“Bei Bei is part of our family,” Steve Monfort, director of the Smithsonian’s National Zoo, said in a statement. “We’re sad he’s leaving, but excited for the contributions he will make to the global giant panda population.”The bear and his parents are a favourite among visitors, said a zoo spokeswoman.
Fans have watched Bei Bei grow from a small cub to a 240-pound (109 kg) bear over the years.“The giant pandas are iconic,” she said. “We consider them ‘America’s Pandas.’”The zoo has collaborated with Chinese scientists on a breeding program since it received its first pandas in 1972 following President Richard Nixon’s visit to China. As part of the program, pandas return to China at 4 years old so that they can breed when they reach sexual maturity at 5 years old.Breeding programs are key to efforts to reintroduce pandas into the wild.
Thanks to reforestation to expand habitats in which the species can survive, pandas have been reclassified from “endangered” to “vulnerable” by the International Union for the Preservation of Nature. There are an estimated 1,800 giant pandas in the wild.Bei Bei is not the first in his family to travel abroad.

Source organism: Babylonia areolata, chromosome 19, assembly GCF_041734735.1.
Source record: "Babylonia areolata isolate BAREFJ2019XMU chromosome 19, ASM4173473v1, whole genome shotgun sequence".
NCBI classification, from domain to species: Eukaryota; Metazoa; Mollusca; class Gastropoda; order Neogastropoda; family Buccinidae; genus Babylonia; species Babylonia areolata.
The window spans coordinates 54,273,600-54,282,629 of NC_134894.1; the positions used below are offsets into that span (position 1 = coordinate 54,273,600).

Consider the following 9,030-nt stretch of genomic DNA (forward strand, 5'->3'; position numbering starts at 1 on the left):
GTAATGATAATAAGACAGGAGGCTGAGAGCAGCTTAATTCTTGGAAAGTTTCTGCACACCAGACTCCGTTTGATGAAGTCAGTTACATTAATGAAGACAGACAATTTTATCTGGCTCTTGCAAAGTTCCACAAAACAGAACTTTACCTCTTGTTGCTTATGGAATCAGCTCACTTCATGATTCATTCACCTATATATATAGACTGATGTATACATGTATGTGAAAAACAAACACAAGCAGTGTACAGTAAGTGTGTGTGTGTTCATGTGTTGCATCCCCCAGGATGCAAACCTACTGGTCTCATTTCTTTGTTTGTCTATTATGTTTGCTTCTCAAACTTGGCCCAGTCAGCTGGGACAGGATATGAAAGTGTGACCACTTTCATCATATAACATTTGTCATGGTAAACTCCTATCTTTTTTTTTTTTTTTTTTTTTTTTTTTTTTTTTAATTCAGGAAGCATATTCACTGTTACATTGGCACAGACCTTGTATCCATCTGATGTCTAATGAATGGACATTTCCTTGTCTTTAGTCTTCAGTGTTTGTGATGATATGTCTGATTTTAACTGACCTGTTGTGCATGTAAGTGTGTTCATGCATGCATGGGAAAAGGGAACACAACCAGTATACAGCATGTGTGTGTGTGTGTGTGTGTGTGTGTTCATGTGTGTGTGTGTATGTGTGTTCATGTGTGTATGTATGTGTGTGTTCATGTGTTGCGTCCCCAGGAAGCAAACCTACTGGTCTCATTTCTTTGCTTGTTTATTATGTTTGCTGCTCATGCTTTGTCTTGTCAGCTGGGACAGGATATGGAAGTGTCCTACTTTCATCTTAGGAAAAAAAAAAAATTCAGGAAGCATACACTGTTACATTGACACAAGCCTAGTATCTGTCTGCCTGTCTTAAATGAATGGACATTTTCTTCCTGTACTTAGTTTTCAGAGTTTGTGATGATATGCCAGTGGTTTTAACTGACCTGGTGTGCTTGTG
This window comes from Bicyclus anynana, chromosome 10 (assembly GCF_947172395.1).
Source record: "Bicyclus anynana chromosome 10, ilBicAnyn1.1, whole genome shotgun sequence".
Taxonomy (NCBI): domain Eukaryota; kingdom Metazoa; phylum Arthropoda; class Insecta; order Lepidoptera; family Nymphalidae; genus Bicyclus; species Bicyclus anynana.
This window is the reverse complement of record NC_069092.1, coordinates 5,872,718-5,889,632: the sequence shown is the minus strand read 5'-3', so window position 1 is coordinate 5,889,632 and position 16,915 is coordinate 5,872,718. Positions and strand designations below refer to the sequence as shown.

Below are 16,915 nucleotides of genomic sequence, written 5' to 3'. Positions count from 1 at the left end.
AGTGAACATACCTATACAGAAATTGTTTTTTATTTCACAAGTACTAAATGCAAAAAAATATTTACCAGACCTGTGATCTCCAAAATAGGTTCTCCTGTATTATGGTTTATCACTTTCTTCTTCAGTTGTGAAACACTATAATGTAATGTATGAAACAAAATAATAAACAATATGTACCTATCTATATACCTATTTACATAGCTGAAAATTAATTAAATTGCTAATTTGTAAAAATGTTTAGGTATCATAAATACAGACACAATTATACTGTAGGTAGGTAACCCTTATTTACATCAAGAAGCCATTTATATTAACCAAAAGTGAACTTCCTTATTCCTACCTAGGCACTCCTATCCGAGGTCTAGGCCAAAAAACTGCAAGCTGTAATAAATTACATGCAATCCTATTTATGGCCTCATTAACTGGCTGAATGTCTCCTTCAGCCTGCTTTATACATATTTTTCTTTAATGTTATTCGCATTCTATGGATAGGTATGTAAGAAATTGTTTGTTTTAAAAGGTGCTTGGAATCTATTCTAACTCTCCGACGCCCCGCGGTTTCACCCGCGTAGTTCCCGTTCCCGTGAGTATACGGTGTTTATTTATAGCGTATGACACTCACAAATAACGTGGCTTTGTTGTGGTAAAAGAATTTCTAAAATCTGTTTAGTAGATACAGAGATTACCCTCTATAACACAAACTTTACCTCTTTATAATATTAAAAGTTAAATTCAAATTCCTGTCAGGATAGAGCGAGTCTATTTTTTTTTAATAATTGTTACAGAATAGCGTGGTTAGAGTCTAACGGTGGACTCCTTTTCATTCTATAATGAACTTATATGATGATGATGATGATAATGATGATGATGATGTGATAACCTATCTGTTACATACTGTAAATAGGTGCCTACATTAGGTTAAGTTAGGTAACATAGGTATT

His parents, Mei Xiang and Tian Tian, arrived from the China in 2000, and his older siblings Tai Shan and Bao Bao both packed their bags for China when they came of age.Already, zookeepers are preparing Bei Bei for the big move, planned for Nov. 19.
They will get him accustomed to his travel crate, first by training him to walk through it, then spending time inside with the door closed. During his flight to China, zookeepers plan on packing lots of his favourite snacks, like bamboo, pears, and cooked sweet potatoes.Fans of Bei Bei will have plenty of opportunities to say farewell.
“Bye Bye, Bei Bei” events will run for a week next month, featuring activities from daily treat feedings to special Panda-cam coverage, which will stream Bei Bei 24/7 over the course of the week.